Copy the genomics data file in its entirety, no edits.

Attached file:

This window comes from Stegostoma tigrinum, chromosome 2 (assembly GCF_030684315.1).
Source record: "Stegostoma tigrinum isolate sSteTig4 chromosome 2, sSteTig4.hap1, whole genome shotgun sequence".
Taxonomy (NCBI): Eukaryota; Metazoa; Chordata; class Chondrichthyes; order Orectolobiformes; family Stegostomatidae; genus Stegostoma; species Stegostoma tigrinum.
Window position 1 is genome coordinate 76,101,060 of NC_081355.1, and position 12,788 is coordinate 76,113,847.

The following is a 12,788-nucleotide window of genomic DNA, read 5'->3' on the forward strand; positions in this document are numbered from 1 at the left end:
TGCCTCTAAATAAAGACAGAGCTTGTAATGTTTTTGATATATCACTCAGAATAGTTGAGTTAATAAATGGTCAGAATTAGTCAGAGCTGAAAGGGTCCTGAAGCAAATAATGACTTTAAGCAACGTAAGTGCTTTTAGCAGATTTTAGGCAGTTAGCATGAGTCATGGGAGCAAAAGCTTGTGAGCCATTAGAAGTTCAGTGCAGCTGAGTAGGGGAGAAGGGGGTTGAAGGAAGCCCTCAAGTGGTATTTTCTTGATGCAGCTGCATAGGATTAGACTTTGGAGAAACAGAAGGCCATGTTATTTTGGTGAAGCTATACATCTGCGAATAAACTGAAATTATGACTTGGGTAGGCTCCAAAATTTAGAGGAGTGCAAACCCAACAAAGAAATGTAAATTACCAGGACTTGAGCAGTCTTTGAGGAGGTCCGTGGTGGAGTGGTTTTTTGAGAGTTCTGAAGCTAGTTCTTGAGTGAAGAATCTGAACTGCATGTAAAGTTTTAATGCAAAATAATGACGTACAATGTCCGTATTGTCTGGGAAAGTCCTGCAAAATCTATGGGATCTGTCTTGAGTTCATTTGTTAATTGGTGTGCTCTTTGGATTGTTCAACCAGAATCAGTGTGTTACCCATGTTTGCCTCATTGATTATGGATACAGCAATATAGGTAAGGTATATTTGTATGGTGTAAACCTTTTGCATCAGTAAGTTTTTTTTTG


This window comes from Stegostoma tigrinum, chromosome 2 (assembly GCF_030684315.1).
Source record: "Stegostoma tigrinum isolate sSteTig4 chromosome 2, sSteTig4.hap1, whole genome shotgun sequence".
Taxonomy (NCBI): Eukaryota; Metazoa; Chordata; class Chondrichthyes; order Orectolobiformes; family Stegostomatidae; genus Stegostoma; species Stegostoma tigrinum.
Window position 1 is genome coordinate 76,101,060 of NC_081355.1, and position 12,788 is coordinate 76,113,847.

The following is a 12,788-nucleotide window of genomic DNA, read 5'->3' on the forward strand; positions in this document are numbered from 1 at the left end:
TGCCTCTAAATAAAGACAGAGCTTGTAATGTTTTTGATATATCACTCAGAATAGTTGAGTTAATAAATGGTCAGAATTAGTCAGAGCTGAAAGGGTCCTGAAGCAAATAATGACTTTAAGCAACGTAAGTGCTTTTAGCAGATTTTAGGCAGTTAGCATGAGTCATGGGAGCAAAAGCTTGTGAGCCATTAGAAGTTCAGTGCAGCTGAGTAGGGGAGAAGGGGGTTGAAGGAAGCCCTCAAGTGGTATTTTCTTGATGCAGCTGCATAGGATTAGACTTTGGAGAAACAGAAGGCCATGTTATTTTGGTGAAGCTATACATCTGCGAATAAACTGAAATTATGACTTGGGTAGGCTCCAAAATTTAGAGGAGTGCAAACCCAACAAAGAAATGTAAATTACCAGGACTTGAGCAGTCTTTGAGGAGGTCCGTGGTGGAGTGGTTTTTTGAGAGTTCTGAAGCTAGTTCTTGAGTGAAGAATCTGAACTGCATGTAAAGTTTTAATGCAAAATAATGACGTACAATGTCCGTATTGTCTGGGAAAGTCCTGCAAAATCTATGGGATCTGTCTTGAGTTCATTTGTTAATTGGTGTGCTCTTTGGATTGTTCAACCAGAATCAGTGTGTTACCCATGTTTGCCTCATTGATTATGGATACAGCAATATAGGTAAGGTATATTTGTATGGTGTAAACCTTTTGCATCAGTAAGTTTTTTTTTG